Wow. Just....wow.


Damn. 27"? Oof.
http://www.woodweb.com/cgi-bin/forums/lumber.pl?readA4597
Jason
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I saw the most incredible piece of wood I've ever seen in person today. It was a piece of 8/4 bubinga. It was about 4' across at the lowest point, about 3.5' at the tallest. At least 12' tall. I'm not sure how it compared in figure to other pieces of bubinga, but it had a lot of character, in my opinion.
Of course, the price they wanted for it was equally incredible, to my mind, at least. $4900 CDN. But what a cool tabletop! If anyone's interested, it's at the Windsor Plywood, in Leduc, Alberta (just south of Edmonton). I guess they've had it for about 3 months now, waiting for the right buyer.
Clint

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Clint wrote:
<snip>

One of the neatest coffee tables I ever saw started life as a granite partition between stalls of a men's restroom.
The building was typical of multiple story brick industrial buildings built sometime after the Civil War, probably 1870-1890 era.
The entire men's rest room had been finished in sheets of granite.
100 years later, it was time for an update.
You can imagine the condition of some of these pieces of granite when they were removed.
An associate of mine was given a sheet, which was given several acid bathes to get it clean, then it was off to the stone cutter where it was polished.
A great wooden support frame, a stand alone piece of furniture in it's own right, was designed and built for this piece of granite.
Even left a small thru hole in one corner of the granite which had been used to mount hardware in the restroom application.
Talk about recycling.
Was told the whole project took almost a year to complete.
At that point in my life, would never have even thought about such a project or how to get it done.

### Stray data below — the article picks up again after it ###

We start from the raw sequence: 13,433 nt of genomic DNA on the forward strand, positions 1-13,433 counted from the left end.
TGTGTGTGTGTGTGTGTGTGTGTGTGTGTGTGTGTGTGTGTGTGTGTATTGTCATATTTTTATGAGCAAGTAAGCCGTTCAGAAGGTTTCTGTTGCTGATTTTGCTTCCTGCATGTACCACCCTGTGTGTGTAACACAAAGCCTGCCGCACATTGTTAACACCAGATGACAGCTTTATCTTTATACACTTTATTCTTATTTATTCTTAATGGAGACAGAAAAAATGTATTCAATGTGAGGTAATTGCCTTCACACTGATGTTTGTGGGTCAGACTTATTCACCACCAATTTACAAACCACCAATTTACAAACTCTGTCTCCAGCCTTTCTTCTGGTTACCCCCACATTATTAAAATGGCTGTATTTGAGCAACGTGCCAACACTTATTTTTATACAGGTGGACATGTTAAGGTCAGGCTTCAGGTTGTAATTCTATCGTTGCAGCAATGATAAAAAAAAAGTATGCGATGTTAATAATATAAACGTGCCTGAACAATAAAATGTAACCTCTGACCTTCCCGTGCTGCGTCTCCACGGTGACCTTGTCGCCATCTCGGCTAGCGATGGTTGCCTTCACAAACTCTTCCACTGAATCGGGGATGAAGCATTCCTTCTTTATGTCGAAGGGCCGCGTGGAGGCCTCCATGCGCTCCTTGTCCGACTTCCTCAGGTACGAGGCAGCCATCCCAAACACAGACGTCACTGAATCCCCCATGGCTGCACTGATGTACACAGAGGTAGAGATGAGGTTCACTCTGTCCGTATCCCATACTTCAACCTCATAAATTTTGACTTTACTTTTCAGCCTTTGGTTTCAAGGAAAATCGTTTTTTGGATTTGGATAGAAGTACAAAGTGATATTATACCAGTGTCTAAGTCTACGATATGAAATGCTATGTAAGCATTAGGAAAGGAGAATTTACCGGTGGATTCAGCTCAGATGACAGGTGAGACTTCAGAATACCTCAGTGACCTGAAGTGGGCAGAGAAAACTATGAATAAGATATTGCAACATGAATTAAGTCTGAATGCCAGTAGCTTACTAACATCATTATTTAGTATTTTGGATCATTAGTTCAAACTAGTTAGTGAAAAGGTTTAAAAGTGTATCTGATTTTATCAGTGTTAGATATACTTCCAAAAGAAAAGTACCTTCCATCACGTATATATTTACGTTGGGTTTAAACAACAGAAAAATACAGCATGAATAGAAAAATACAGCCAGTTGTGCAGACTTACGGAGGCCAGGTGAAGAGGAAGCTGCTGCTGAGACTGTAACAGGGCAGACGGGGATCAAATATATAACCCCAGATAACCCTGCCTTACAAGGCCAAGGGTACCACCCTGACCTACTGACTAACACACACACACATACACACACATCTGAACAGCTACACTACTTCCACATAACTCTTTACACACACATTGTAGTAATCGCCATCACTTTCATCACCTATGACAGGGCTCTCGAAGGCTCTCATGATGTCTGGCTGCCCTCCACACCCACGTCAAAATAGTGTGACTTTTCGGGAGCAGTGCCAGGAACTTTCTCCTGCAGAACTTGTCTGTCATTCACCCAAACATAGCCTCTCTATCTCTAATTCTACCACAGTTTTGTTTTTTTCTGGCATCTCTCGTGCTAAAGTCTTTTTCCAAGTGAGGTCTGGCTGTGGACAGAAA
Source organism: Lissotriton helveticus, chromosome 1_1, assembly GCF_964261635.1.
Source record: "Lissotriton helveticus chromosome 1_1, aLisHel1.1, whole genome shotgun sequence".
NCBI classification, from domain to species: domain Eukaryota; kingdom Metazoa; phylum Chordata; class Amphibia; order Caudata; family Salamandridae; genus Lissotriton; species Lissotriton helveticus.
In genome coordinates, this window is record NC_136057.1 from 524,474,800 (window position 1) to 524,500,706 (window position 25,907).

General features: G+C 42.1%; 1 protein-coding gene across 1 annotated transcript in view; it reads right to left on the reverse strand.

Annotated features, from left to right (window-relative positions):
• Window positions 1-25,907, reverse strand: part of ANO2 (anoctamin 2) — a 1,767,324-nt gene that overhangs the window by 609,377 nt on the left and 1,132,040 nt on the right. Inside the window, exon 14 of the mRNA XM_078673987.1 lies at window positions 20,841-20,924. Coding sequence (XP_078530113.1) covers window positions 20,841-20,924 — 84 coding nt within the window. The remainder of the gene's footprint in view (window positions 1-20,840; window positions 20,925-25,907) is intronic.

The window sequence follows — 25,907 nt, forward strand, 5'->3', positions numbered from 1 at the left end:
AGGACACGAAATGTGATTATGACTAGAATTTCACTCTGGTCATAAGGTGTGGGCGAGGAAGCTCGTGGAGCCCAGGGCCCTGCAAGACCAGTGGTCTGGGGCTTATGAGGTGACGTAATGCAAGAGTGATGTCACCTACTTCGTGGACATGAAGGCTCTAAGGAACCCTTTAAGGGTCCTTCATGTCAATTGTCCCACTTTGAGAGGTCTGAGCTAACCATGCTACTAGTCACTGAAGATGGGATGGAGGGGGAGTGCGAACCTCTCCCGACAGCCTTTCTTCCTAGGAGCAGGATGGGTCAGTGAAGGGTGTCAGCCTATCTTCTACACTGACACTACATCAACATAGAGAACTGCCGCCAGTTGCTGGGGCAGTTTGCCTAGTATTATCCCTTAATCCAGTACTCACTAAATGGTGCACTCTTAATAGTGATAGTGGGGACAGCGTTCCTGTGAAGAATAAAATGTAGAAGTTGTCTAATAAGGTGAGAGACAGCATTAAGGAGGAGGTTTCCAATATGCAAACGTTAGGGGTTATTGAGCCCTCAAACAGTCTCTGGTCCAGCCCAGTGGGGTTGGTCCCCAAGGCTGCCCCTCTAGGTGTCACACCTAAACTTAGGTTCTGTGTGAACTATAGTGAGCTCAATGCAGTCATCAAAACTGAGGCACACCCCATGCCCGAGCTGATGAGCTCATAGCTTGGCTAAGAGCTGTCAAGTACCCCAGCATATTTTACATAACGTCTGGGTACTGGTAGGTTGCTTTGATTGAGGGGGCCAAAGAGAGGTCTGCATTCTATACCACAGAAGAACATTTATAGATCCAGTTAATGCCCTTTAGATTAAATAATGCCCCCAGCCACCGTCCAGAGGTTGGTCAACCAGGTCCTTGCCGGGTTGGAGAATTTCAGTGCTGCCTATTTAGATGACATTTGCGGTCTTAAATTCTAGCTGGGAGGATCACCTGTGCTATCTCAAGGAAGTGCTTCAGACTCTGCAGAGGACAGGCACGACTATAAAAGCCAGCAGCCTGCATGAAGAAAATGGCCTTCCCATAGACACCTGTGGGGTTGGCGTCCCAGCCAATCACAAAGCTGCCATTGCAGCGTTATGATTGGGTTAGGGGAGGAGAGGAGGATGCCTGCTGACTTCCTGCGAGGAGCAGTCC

I just thought it was neat.
Lew
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Lew Hodgett says...

Hope he never told house guests where it came from or how hard it was to get clean.
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On Sat, 25 Jun 2005 06:55:56 GMT, Lew Hodgett

I may be wrong. I thought they were marble.
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wrote:

Not for urinals. Marble stains, then crumbles, if it gets peed on.
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Guess who wrote:

Are you sure you are thinking of the same men's room?
--

FF


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The local windsor plywood in Spokane gets boards like that as well, 3" thick. They only last a few days before sold. They are amazingly striking and one has to pay homage to a great tree in their presence.
Alan
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wrote:

What's so special about that ? It's 27" wane-to-wane, which is a board that's less than likely to be stable in the middle and isn't especially wide.
Apart from already having been ripped through the pith, I've got boards here that came from logs just that size, and Hampshire is hardly primo cherry country.
--
Cats have nine lives, which is why they rarely post to Usenet.

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You're too easily impressed. Have a look at this piece of claro walnut.
http://www.bakerhardwoods.com /
BTW - it's about 4 inches thick - and it's mainly crotch grain. He had four of these slabs left - the best went to Japan. With something like this I didn't have the guts to ask the price.
If you want to hurt your checkbook, go through the photos of their inventory.
They're by appointment only and not interested in Looky Lou folks. Figure on spending a minimum of $300 to make it worths Jims walk from the house to the warehouse out back. If you can't find at least $300 worth of wood you want it's time to hang up your tools, turn off the lights and find another obsession.
charlie b
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